We watch as they try to navigate their world, dealing with all the predictable and ugly misogyny and prejudice they face daily. Indeed, the vividly written characters of the horrific men that surround their lives are so grotesque, it’s almost a shame we can’t see these characters on the stage. Instead we hear recorded voices, or we see interactions where we quickly ‘fill-in-the-blanks.’ One scene in particular where Shyanne is talking to a ‘hands-y’ strip joint customer on one side of the stage, whilst Frankie takes a complicated order from a judgemental ‘religious’ man visiting the diner on the other, works particularly well and is cleverly written with a dark humour.
With call backs to Thelma and Louise throughout, there is heartbreakingly truthful relationship between the two characters, who are played with an engaging authenticity by Elinor Coleman and Karlina Grace-Paseda. There is the delicate hand of Rosemary Hill’s directing here, and I’m certain she is responsible for allowing these actors to really find the truth of their characters and their relationship together. One scene in particular where Frankie comforts a beat up Shyanne whilst she rests her head on Frankie’s lap is tragically beautiful. Frankie dreams of the life that could be, laments the life he left behind, and pours over his internal struggles. Coleman’s delivery here is superb, and it almost feels like the performance could comfortably end here, leaving us wondering what might happen to these two outcasts stranded together in their safe space…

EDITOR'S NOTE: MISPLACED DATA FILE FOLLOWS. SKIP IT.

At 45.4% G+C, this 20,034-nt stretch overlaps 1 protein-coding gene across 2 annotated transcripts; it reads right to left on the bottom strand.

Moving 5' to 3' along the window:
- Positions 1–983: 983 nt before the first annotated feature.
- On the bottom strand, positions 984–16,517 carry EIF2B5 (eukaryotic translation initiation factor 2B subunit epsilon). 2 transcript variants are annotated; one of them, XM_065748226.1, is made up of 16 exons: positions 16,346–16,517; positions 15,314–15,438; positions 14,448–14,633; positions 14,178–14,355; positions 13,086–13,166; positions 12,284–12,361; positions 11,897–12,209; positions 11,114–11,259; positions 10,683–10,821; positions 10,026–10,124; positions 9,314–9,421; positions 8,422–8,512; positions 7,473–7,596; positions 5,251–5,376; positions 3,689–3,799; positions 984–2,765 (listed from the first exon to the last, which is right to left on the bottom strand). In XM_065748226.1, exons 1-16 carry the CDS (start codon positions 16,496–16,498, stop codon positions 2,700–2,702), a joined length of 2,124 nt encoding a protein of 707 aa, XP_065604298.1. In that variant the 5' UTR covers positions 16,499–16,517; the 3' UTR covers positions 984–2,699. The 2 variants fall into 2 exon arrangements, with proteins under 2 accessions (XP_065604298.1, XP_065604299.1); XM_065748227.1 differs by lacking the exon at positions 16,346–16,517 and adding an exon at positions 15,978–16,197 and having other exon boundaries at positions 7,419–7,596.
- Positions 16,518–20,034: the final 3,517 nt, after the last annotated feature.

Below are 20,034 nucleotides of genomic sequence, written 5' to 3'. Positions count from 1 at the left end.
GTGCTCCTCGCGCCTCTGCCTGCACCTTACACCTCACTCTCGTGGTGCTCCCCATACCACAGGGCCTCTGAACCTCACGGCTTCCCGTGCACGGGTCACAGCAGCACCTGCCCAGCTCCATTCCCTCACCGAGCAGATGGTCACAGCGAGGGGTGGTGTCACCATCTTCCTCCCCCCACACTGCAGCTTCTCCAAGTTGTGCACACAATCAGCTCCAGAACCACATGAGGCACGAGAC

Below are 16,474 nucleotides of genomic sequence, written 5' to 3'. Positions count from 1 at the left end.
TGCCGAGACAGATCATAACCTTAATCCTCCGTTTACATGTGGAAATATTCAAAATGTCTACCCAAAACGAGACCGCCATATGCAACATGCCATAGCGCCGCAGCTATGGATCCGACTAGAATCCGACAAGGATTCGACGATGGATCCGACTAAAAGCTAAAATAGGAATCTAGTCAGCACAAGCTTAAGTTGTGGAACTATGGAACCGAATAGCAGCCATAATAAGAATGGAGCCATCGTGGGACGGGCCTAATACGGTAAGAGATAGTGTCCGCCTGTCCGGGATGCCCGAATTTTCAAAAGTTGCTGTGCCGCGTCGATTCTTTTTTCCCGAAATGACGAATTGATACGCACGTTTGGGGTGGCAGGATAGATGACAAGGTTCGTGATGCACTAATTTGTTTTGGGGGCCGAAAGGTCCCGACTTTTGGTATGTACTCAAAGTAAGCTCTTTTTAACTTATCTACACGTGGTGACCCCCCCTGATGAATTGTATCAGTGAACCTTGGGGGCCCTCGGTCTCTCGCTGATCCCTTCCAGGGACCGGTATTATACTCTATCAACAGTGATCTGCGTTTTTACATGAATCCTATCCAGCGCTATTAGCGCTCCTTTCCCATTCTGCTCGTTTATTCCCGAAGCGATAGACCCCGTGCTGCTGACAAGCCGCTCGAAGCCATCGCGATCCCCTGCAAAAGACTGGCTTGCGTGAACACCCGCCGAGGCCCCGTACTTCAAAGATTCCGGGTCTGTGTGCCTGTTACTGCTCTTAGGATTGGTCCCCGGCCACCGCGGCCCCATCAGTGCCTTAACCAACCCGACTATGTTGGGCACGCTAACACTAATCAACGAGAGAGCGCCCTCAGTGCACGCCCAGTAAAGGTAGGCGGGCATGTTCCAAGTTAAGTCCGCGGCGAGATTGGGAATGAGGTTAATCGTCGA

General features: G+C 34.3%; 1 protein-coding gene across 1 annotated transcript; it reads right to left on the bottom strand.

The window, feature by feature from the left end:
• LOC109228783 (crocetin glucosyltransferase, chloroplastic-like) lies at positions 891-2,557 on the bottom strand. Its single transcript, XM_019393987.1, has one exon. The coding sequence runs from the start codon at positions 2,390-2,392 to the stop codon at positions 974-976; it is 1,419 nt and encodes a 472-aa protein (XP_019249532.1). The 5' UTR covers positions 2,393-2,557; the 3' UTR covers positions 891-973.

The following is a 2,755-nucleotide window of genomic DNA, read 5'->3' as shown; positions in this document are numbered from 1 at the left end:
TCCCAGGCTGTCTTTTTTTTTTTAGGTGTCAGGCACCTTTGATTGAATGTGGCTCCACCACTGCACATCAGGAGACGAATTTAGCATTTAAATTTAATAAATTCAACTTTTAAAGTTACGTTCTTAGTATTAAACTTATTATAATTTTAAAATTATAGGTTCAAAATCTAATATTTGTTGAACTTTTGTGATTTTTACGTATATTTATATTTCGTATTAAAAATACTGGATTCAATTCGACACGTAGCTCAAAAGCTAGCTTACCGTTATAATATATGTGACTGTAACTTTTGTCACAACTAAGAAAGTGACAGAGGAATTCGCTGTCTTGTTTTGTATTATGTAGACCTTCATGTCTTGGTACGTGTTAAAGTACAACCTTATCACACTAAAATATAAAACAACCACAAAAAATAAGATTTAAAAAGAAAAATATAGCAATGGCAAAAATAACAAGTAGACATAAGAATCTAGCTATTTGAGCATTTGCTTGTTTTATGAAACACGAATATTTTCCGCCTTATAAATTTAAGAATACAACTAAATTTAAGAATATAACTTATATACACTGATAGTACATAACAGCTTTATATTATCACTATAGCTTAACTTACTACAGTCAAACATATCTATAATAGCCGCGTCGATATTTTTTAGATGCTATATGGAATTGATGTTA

Whilst Elliston has created two very intriguing and layered characters, I wonder if there is a slightly more rounded story to tell here. Shyanne’s revelation of her dark deed (no spoilers) comes fairly unexpectedly, with little build-up. Perhaps because we have lived in a world with just these two characters, we find ourselves struggling to care very much at some ‘outside’ tragedy? Like Shyanne and Frankie, we feel safe here, so the impending tragedy feels a little like some dark dream or fairy tale.